Health Savings Accounts (HSAs): People enrolled in high-deductible health plans (HDHPs) are allowed to create a pool of money that can be applied to health care expenses. HSA contributions are tax deductible and grow tax free. When used for qualified healthcare expenses, distributions are not taxed. In 2018, an individual can direct $3,450 into an HSA. The family limit is $6,900. An additional catch-up contribution of $1,000 is allowed for HSA owners aged 55 and older.
The Medicare Open Enrollment period is from October 15, 2018 – December 7, 2018. Health and drug plans change every year. Review the materials you receive from your plan to ensure that it will meet your needs for the coming year. During open enrollment, visit Medicare.gov for plan information or to compare plans.
A few good reminders:
Trusted Contact: Is there someone (a trusted family member or friend) your financial advisor can communicate with on your behalf? In response to unprecedented levels of fraud, it helps to know who your advisor can speak with if there is concern about fraud or financial exploitation or if they suspect that someone is suffering notable cognitive decline. Talk to your advisor about a plan that protects you.
Credit Reports: If you haven’t done so yet this year, check your credit report. Remember, you are entitled to one free credit report per year from each of the big three agencies: Experian, TransUnion, and Equifax. Historically, asking these bureaus to freeze your credit file in case of suspicious activity has incurred a fee. Now, you will be able to request a freeze from all three at no charge, thanks to a change in federal law.
Beneficiary Designations: If you’ve married, divorced, separated from a spouse, had a child, suffered the death of a loved one, or experienced other significant changes, you should review beneficiary designations on investment and bank accounts and on life insurance policies. Beneficiary designations often take priority over bequests made in a will or trust.
File the FAFSA if your child is off to college: The Free Application for Federal Student Aid can be filed starting October 1, 2018. The FAFSA is one situation in which the early bird may indeed get the worm!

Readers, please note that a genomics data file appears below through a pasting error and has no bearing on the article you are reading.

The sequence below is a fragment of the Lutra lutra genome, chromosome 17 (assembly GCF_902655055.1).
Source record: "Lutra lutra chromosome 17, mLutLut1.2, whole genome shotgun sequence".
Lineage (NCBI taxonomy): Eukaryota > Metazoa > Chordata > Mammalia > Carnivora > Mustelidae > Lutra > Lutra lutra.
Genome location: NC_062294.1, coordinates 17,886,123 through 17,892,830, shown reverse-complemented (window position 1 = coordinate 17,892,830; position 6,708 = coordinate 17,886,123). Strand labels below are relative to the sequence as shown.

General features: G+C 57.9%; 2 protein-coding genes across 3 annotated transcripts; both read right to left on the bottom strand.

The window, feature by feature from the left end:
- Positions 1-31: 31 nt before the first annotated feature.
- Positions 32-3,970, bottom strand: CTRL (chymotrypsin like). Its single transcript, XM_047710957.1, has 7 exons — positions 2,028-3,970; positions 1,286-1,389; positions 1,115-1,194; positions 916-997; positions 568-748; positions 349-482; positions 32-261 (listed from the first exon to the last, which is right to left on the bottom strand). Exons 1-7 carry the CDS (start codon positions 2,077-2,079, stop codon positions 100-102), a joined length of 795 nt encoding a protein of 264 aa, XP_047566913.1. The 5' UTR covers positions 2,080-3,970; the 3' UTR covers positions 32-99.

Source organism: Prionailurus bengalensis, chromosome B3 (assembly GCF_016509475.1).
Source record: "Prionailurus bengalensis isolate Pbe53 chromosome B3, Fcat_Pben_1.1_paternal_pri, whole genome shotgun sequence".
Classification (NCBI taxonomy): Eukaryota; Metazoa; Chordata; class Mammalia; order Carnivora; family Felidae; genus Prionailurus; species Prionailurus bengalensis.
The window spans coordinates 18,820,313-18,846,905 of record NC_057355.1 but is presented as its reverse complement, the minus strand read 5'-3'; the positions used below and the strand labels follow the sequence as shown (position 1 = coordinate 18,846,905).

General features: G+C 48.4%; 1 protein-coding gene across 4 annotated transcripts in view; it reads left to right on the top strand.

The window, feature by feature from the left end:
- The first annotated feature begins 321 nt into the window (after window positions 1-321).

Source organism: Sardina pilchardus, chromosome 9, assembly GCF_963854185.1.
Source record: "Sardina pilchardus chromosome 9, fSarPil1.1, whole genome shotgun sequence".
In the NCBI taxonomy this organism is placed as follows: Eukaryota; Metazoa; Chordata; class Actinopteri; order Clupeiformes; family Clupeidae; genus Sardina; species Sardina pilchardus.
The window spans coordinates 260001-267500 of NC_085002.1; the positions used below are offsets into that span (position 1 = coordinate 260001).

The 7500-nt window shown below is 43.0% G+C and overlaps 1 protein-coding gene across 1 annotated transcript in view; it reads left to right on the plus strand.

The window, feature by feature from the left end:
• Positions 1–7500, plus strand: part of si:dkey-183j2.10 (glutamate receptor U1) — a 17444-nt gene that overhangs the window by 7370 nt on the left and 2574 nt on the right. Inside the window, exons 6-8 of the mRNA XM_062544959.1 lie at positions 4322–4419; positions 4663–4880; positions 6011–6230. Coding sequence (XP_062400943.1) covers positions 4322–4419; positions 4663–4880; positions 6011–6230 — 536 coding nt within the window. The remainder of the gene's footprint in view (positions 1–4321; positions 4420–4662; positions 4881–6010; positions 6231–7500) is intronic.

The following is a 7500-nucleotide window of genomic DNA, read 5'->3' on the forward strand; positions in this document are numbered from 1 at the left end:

529 College Plans: If you’re always looking for good holiday gift ideas, consider contributing to a loved one’s college fund. Did you know that you may be able to use up to $10,000 from 529 college savings plans to support your child’s high school education? The rules changed in 2018.
Required Minimum Distributions (RMDs): The deadline for removing RMDs from IRAs and inherited IRAs is December 31. Funds that should have been distributed but remain in the account after the deadline are subject to a 50% penalty. Ouch! If you’ve reached age 70½ in 2018 or are the owner of an inherited IRA, you may be subject to RMDs.
Helping our clients manage their investments and financial life is a tremendous pleasure and an honor. If there are areas of your finances in which you are struggling, or places where we can be helpful, please contact Wisdom Wealth Strategies at firstname.lastname@example.org.
Andrea L. Blackwelder, CFP®, ChFC and Joseph D. Clemens, CFP®, EA are the founders and partners of Wisdom Wealth Strategies. Their shared passion is simple: to bring financial empowerment, understanding, and peace-of mind to people who wish to improve their financial future, build wealth for their families, and achieve financial independence. Click here to find out more about how you can work with Wisdom Wealth Strategies.